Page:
An observational study indicates that the Oncology Care Model led to reduced use of some high-cost supportive care medications, suggesting the potential for alternative payment models to drive value-based changes in cancer medication use.
The Oncology Care Model (OCM) is a voluntary, value-based cancer care model that offers incentives to reduce spending during chemotherapy treatment. An observational study evaluated the impact of the OCM alternative payment model on the use of bone supportive care medications, antiemetics, and growth factors during chemotherapy episodes; the results of this study were reported at the 2021 American Society of Clinical Oncology Annual Meeting.
The data source for the analysis was 100% Medicare fee-for-service claims (2013-2019). Chemotherapy episodes assigned to OCM practices (n = 186) or propensity-matched comparison practices (n = 534) were evaluated for use of outpatient supportive care medications. The 3 outcome measures were: (1) use of bisphosphonates and/or denosumab in beneficiaries with bone metastases from breast, lung, or prostate cancer; (2) prophylactic use of neurokinin-1 antagonists and long-acting serotonin antagonists; and (3) prophylactic use of white blood cell growth factors (granulocyte colony-stimulating factors) in beneficiaries starting chemotherapy for breast, lung, or colorectal cancer (use of biosimilar filgrastim was separately evaluated). Analyses used the difference-in-differences approach (before vs after OCM implementation); adoption trend was assessed in the filgrastim biosimilar analysis.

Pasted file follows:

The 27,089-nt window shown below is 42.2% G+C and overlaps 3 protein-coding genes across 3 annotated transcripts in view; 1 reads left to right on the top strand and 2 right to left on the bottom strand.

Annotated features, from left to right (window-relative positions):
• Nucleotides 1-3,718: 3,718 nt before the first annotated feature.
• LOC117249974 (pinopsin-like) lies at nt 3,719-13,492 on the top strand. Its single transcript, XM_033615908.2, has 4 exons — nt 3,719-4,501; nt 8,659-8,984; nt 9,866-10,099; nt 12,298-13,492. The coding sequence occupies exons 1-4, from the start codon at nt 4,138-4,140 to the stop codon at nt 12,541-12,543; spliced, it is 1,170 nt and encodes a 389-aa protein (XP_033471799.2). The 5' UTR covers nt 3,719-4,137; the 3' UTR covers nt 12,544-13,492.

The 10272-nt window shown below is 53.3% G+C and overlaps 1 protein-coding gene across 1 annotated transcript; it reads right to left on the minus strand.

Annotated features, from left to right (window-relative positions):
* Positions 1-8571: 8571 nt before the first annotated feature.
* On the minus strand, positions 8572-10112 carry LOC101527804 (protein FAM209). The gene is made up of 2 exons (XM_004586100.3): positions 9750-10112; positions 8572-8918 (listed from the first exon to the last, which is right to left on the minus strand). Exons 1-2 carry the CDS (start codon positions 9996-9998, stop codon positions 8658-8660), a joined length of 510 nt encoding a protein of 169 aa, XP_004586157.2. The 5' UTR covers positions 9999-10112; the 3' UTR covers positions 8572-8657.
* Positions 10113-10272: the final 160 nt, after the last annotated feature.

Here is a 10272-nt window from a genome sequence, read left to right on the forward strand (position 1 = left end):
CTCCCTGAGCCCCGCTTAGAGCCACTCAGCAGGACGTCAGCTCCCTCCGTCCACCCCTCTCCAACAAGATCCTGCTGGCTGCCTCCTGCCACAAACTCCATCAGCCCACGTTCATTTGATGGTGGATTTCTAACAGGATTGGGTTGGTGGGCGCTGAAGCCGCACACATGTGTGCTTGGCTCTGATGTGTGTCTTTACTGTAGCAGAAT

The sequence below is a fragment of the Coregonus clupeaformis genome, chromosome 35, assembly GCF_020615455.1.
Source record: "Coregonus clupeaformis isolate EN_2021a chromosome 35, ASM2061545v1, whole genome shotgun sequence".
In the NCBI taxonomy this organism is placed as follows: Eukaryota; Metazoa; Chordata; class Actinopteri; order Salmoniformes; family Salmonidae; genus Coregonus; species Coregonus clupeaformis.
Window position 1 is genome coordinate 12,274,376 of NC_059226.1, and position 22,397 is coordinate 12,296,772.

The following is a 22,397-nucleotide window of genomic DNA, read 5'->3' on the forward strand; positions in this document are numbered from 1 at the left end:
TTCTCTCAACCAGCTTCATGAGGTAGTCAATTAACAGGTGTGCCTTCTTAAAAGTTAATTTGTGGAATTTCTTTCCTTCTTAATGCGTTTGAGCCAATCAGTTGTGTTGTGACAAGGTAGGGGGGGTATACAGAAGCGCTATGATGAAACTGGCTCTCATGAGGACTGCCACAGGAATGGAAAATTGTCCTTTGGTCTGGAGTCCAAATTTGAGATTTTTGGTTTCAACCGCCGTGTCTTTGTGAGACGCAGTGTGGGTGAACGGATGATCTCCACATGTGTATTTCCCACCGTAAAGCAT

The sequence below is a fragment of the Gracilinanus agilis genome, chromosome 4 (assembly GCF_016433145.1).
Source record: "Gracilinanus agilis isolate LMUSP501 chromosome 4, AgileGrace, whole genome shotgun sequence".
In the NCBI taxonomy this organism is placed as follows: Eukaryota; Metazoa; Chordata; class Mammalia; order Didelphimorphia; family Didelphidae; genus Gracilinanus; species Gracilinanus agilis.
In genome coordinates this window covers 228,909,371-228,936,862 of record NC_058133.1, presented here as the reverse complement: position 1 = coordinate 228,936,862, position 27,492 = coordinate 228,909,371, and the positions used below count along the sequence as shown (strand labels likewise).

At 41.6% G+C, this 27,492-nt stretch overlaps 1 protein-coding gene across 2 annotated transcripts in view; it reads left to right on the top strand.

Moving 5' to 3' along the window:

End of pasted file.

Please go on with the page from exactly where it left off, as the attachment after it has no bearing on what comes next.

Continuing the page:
The OCM did not affect use of any bone supportive medication (denosumab or bisphosphonate) for bone metastases; however, the OCM led to a relative decrease in the use of denosumab for breast cancer, prostate cancer, and lung cancer. Although the OCM led to reductions in prophylactic use of neurokinin-1 antagonists and long-acting serotonin antagonists during high or moderate emetic-risk chemotherapy regimens, there was no impact on antiemetic use during low emetic-risk chemotherapy. The OCM did not impact use of prophylactic white blood cell growth factors during chemotherapy that was high risk for febrile neutropenia but led to reduction in prophylactic granulocyte colony-stimulating factor use for patients with breast cancer receiving chemotherapy with intermediate risk for febrile neutropenia. The OCM led to faster adoption of biosimilar compared with originator filgrastim.
Based on these data, it was concluded that the OCM led to reduced use of some high-cost supportive care medications, suggesting the potential for alternative payment models to drive value-based changes in cancer medication use.
Source: Brooks GA, Landrum MB, Kapadia NS, et al. Impact of the Oncology Care Model on use of bone supportive medications, antiemetics, and growth factors. J Clin Oncol. 2021;39(suppl_15):1517.
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